My Thin Man affection aside, I’m not against sobriety. However, Russell Brand movies integrate the glory of AA to the point it hurts the film (Get Him to the Greek made a similar move at a similar time). The development hurts Arthur, somewhat significantly. It’s good the film has Greta Gerwig, as she pulls it through.
The film is a very pleasant surprise; Brand has shown he can be endearing while still being raucous, but this film is the first I’ve seen where it suggests he might actually be able to act as well. He’s mostly acting opposite Helen Mirren or Gerwig, so he definitely has a lot of support.
The approach helps. Of course it’s nowhere near as good as the original, but it doesn’t compete. Between Brand, Gerwig and Mirren, it engenders a totally different response.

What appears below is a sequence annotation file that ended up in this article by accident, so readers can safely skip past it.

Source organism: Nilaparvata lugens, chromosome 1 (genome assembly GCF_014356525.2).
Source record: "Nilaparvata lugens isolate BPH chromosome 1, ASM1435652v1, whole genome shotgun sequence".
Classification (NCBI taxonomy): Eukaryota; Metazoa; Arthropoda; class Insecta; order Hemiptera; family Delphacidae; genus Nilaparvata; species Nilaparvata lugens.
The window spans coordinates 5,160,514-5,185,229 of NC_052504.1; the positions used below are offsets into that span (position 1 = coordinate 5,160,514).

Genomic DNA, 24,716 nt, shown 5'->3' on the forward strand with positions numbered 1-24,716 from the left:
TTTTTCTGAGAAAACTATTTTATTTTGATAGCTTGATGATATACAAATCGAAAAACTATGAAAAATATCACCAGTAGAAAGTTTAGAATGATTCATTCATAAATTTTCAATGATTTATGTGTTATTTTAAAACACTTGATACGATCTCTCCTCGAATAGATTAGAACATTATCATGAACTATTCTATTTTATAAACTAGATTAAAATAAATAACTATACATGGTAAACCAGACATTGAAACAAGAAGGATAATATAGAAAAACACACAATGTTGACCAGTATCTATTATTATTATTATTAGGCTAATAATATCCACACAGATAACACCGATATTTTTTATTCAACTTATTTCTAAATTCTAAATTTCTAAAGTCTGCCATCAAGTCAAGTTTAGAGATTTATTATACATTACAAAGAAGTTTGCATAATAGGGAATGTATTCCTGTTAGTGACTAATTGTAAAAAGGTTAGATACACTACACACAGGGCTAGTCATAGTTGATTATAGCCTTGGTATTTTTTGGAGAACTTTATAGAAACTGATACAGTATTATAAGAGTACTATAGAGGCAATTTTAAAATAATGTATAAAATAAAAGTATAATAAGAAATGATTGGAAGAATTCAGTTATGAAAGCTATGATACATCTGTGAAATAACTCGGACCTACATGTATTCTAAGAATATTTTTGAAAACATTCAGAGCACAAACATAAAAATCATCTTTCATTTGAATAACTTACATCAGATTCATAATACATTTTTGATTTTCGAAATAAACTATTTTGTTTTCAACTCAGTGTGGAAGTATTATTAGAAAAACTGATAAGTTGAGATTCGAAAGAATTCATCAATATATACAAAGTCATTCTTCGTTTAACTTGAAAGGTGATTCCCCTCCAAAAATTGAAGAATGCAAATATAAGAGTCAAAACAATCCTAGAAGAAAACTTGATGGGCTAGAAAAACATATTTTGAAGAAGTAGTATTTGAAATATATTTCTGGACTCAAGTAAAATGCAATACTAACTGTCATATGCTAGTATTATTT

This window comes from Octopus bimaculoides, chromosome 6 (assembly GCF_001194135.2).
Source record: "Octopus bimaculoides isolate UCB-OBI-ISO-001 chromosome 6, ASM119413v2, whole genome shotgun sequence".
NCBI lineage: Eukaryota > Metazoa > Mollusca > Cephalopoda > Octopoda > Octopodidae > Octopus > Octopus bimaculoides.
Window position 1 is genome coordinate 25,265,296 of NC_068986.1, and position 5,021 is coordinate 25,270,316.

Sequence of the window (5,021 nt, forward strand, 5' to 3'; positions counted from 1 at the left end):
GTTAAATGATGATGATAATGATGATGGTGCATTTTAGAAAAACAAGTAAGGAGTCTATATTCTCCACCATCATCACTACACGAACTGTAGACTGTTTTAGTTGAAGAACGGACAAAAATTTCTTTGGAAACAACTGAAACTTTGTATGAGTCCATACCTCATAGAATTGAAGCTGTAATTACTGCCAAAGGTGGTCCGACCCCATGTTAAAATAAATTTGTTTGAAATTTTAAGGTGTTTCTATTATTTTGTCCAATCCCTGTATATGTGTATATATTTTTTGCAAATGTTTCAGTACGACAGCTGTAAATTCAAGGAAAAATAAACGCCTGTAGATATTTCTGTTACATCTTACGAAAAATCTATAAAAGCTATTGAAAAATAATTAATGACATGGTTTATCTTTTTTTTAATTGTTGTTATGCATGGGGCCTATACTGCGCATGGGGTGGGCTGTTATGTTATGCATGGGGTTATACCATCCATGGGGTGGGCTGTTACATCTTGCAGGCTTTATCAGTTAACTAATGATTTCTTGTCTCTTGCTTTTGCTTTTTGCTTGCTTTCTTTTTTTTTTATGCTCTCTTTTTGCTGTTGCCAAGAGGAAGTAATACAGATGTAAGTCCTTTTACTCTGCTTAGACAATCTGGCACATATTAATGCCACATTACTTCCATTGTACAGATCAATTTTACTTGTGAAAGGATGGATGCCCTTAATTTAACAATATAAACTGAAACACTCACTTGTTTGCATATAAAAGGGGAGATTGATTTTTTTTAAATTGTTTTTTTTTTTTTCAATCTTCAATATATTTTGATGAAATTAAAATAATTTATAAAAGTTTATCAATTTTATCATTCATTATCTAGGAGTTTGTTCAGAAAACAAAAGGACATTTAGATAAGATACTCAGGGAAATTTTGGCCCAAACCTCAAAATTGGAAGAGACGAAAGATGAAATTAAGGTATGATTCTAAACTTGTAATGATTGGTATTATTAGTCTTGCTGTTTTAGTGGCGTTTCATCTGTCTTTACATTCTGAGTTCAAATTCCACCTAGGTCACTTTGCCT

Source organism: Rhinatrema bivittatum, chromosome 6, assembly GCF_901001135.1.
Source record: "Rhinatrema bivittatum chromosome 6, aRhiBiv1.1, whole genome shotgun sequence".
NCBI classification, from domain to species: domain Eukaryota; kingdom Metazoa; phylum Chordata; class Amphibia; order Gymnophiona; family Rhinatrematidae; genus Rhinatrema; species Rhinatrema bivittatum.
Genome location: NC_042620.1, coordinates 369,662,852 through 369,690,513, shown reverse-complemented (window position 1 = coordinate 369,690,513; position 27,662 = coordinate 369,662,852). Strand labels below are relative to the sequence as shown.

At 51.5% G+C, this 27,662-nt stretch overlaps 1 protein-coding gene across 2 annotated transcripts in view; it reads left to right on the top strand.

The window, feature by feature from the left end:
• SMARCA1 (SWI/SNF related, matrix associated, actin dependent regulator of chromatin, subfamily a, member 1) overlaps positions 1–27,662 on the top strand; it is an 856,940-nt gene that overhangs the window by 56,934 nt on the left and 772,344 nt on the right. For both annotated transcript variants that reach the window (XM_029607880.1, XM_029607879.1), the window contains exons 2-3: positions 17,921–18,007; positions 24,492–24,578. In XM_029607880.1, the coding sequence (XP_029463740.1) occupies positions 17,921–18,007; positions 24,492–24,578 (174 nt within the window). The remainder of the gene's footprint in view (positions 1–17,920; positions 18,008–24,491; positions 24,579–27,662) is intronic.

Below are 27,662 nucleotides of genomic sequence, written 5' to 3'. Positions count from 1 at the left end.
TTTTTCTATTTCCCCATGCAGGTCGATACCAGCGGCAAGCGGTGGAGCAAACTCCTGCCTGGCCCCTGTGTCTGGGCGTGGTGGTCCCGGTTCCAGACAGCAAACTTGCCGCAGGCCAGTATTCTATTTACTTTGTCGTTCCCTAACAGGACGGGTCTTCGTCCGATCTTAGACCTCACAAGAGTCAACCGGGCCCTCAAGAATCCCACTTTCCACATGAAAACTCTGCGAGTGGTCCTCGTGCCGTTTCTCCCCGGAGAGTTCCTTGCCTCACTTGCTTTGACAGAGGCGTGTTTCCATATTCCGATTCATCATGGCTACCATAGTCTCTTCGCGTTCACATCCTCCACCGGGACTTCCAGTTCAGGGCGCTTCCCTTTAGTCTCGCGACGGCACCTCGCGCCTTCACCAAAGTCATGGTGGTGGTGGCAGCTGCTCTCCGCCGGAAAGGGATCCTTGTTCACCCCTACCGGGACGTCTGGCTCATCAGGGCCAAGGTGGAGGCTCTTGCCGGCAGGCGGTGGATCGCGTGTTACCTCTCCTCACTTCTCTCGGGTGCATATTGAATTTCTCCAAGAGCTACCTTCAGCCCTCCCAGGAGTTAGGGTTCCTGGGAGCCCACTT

A lot of the film is Mirren’s show—it’s funny because of her responses to Brand. Her career’s gotten so much more interesting as she’s taken these varied roles.
Gerwig’s excellent. Since I’d never seen her before, I was pleasantly surprised, but Arthur has two other big surprises. First, Jennifer Garner’s fantastic. It’s like she was born to play a (realistic) heartless harpy. The other surprise is Nick Nolte (in a small role as Garner’s father). He’s atrocious. I’m not sure they even bothered making sure he was awake.
Winer’s direction is good, very calm and self-aware.
I was hopeful for Arthur, but it’s better than I thought it could be.